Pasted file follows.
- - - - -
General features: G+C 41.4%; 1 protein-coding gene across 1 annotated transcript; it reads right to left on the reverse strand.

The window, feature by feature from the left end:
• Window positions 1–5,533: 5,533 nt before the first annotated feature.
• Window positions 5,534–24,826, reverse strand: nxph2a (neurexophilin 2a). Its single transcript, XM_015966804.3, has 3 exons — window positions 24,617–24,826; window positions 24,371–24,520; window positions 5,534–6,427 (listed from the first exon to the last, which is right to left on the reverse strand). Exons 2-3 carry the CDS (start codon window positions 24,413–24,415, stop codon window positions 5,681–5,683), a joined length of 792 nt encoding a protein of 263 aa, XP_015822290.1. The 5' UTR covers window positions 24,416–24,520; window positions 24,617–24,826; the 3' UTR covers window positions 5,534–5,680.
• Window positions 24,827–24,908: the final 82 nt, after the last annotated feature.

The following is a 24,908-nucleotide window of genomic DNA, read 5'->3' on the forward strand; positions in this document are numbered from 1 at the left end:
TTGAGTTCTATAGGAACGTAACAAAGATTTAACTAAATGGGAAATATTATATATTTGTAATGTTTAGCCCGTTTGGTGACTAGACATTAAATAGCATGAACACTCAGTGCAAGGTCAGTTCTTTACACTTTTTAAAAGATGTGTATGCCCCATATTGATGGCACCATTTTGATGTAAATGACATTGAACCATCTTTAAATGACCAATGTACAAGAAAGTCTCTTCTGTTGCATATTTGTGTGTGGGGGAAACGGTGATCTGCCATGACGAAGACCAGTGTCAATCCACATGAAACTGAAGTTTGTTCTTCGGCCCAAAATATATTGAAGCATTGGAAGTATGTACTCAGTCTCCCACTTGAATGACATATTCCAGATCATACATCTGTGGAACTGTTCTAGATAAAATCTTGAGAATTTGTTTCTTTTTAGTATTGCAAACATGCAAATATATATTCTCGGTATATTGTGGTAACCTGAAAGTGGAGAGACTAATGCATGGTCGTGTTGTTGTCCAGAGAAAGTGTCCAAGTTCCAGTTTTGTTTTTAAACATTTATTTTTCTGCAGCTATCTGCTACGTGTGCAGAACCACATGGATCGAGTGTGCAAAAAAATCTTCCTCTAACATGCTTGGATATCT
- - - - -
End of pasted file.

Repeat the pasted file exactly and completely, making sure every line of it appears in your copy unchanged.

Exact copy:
General features: G+C 41.4%; 1 protein-coding gene across 1 annotated transcript; it reads right to left on the reverse strand.

The window, feature by feature from the left end:
• Window positions 1–5,533: 5,533 nt before the first annotated feature.
• Window positions 5,534–24,826, reverse strand: nxph2a (neurexophilin 2a). Its single transcript, XM_015966804.3, has 3 exons — window positions 24,617–24,826; window positions 24,371–24,520; window positions 5,534–6,427 (listed from the first exon to the last, which is right to left on the reverse strand). Exons 2-3 carry the CDS (start codon window positions 24,413–24,415, stop codon window positions 5,681–5,683), a joined length of 792 nt encoding a protein of 263 aa, XP_015822290.1. The 5' UTR covers window positions 24,416–24,520; window positions 24,617–24,826; the 3' UTR covers window positions 5,534–5,680.
• Window positions 24,827–24,908: the final 82 nt, after the last annotated feature.

The following is a 24,908-nucleotide window of genomic DNA, read 5'->3' on the forward strand; positions in this document are numbered from 1 at the left end:
TTGAGTTCTATAGGAACGTAACAAAGATTTAACTAAATGGGAAATATTATATATTTGTAATGTTTAGCCCGTTTGGTGACTAGACATTAAATAGCATGAACACTCAGTGCAAGGTCAGTTCTTTACACTTTTTAAAAGATGTGTATGCCCCATATTGATGGCACCATTTTGATGTAAATGACATTGAACCATCTTTAAATGACCAATGTACAAGAAAGTCTCTTCTGTTGCATATTTGTGTGTGGGGGAAACGGTGATCTGCCATGACGAAGACCAGTGTCAATCCACATGAAACTGAAGTTTGTTCTTCGGCCCAAAATATATTGAAGCATTGGAAGTATGTACTCAGTCTCCCACTTGAATGACATATTCCAGATCATACATCTGTGGAACTGTTCTAGATAAAATCTTGAGAATTTGTTTCTTTTTAGTATTGCAAACATGCAAATATATATTCTCGGTATATTGTGGTAACCTGAAAGTGGAGAGACTAATGCATGGTCGTGTTGTTGTCCAGAGAAAGTGTCCAAGTTCCAGTTTTGTTTTTAAACATTTATTTTTCTGCAGCTATCTGCTACGTGTGCAGAACCACATGGATCGAGTGTGCAAAAAAATCTTCCTCTAACATGCTTGGATATCT